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Ultra wealthy investors increase funding to European and UK SMEs

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Ultra-wealthy investors are looking to increase their exposure to small company debt across the UK and continental Europe as traditional lenders continue to deleverage, according to Stonehage.

 
Stonehage, which manages the business and lifestyle assets of over 1,000 wealthy families, is targeting loans to companies through prospective partner funds, which specialise in European SME investment, with a particular focus on countries such as Germany and the UK.
 
According to Stonehage, it is considering allocations to European SME debt of up to five per cent per client portfolio. Stonehage is targeting annual returns as high as 15 per cent for these investments.
 
Stonehage says that the level of risk relative to returns is very good and points out that there is a greater risk of losing capital invested in equities than in small company debt. Even in the event of a default, legal systems in countries such as the UK and Germany tend to offer good protection to creditors.
 
A recent report by the European Central Bank found that European SMEs have become dependent on loans for their external financing, with 30 per cent using bank loans and 40 per cent using bank credit lines or overdraft facilities in the last year.The survey indicates, however, that overall lending to the non-financial private sector remains weak – it concludes that approximately one third of SMEs did not get the finance they had planned for in 2012.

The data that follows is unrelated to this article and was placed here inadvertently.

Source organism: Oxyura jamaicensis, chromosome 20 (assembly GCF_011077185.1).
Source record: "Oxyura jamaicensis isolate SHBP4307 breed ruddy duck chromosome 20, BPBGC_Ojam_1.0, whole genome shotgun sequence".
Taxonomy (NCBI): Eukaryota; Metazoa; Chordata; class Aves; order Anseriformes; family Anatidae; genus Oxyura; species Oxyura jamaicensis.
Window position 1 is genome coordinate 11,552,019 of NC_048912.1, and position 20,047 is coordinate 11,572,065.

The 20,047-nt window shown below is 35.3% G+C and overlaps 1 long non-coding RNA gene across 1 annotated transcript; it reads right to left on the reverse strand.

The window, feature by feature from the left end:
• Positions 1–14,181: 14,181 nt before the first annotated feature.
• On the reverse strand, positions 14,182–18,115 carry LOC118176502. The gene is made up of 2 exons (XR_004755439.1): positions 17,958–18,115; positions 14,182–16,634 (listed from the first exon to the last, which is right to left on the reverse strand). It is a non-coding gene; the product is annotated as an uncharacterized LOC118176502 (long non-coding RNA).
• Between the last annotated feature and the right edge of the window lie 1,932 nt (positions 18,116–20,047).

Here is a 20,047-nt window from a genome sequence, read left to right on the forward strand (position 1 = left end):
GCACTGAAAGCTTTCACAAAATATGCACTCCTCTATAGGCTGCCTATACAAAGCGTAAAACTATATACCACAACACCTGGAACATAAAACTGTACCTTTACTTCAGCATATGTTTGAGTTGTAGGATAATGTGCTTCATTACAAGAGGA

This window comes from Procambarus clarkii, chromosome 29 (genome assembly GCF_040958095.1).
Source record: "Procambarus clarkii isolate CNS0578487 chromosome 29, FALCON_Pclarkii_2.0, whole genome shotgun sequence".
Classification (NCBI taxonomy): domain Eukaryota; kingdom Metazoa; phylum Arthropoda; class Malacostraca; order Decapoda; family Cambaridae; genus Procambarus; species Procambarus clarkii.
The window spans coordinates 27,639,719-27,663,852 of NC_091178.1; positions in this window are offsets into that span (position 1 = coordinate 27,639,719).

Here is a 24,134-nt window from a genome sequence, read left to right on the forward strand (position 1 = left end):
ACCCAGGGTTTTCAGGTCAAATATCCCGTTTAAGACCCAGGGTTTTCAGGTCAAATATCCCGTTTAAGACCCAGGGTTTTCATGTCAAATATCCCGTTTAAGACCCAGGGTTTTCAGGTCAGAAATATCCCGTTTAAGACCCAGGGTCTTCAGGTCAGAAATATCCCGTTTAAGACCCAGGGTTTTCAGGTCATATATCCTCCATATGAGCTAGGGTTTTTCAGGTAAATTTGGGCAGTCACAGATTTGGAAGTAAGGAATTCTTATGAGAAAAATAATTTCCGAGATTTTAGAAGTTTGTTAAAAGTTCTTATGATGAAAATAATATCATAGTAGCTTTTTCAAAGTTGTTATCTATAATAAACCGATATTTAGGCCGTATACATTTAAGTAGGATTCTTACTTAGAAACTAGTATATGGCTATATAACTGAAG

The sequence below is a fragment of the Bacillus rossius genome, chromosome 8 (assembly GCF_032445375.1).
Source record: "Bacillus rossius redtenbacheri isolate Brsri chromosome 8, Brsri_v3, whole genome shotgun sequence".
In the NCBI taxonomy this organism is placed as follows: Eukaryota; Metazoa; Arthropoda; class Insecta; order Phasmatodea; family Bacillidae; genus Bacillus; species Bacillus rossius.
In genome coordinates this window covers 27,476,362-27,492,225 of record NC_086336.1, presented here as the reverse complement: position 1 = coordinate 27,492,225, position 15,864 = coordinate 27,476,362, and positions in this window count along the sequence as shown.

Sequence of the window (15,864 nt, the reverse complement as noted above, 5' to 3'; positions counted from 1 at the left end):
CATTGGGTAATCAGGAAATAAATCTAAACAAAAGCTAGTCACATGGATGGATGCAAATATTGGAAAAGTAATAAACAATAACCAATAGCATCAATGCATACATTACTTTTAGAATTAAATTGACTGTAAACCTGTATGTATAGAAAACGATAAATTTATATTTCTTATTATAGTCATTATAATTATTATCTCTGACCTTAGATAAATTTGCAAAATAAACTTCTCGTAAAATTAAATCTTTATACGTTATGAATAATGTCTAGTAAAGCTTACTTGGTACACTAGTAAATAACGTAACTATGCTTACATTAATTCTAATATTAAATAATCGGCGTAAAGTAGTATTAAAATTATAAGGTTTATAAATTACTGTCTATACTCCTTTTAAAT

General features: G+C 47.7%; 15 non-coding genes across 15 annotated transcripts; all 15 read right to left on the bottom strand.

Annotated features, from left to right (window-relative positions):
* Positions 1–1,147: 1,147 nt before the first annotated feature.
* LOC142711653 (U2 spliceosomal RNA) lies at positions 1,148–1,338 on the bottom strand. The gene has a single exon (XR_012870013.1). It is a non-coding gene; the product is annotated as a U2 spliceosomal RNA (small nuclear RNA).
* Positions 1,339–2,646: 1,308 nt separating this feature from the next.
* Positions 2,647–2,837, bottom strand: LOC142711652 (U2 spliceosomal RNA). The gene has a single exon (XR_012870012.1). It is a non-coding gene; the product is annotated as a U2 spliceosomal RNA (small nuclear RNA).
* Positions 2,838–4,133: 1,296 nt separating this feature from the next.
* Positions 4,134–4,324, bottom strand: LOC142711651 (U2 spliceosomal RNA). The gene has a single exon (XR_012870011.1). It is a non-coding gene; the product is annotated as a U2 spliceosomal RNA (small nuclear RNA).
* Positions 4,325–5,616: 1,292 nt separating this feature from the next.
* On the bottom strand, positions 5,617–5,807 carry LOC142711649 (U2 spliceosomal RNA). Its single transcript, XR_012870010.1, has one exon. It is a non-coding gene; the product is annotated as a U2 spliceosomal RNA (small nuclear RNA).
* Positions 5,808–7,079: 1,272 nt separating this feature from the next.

John Veale, chief investment officer at Stonehage, says: “There are a huge number of SMEs in Europe that require funding but are unable to get the finance they need. Clearly equities are the predominant growth asset at the moment, but there are opportunities for private investors to bridge that funding gap, and achieve a good return relative to risk.
 
“The premiums in relation to risk taken are attractive and the risk of capital loss is generally much lower than equities. The dearth of credit from traditional lending sources means that there is a good selection of low-risk deals to be had.
 
“The security afforded to creditors in the UK and Germany is robust, and we only partner with fund managers who undertake rigorous due diligence and invest alongside our clients with their own capital.”
 
Rather than standard corporate bonds, the loans will primarily be used to facilitate buyouts.
 
Veale says: “Financing buyouts is difficult in the current market, but these transactions are a very important means by which businesses can restructure, and are often vital to ensuring that these businesses continue to survive and grow.” 

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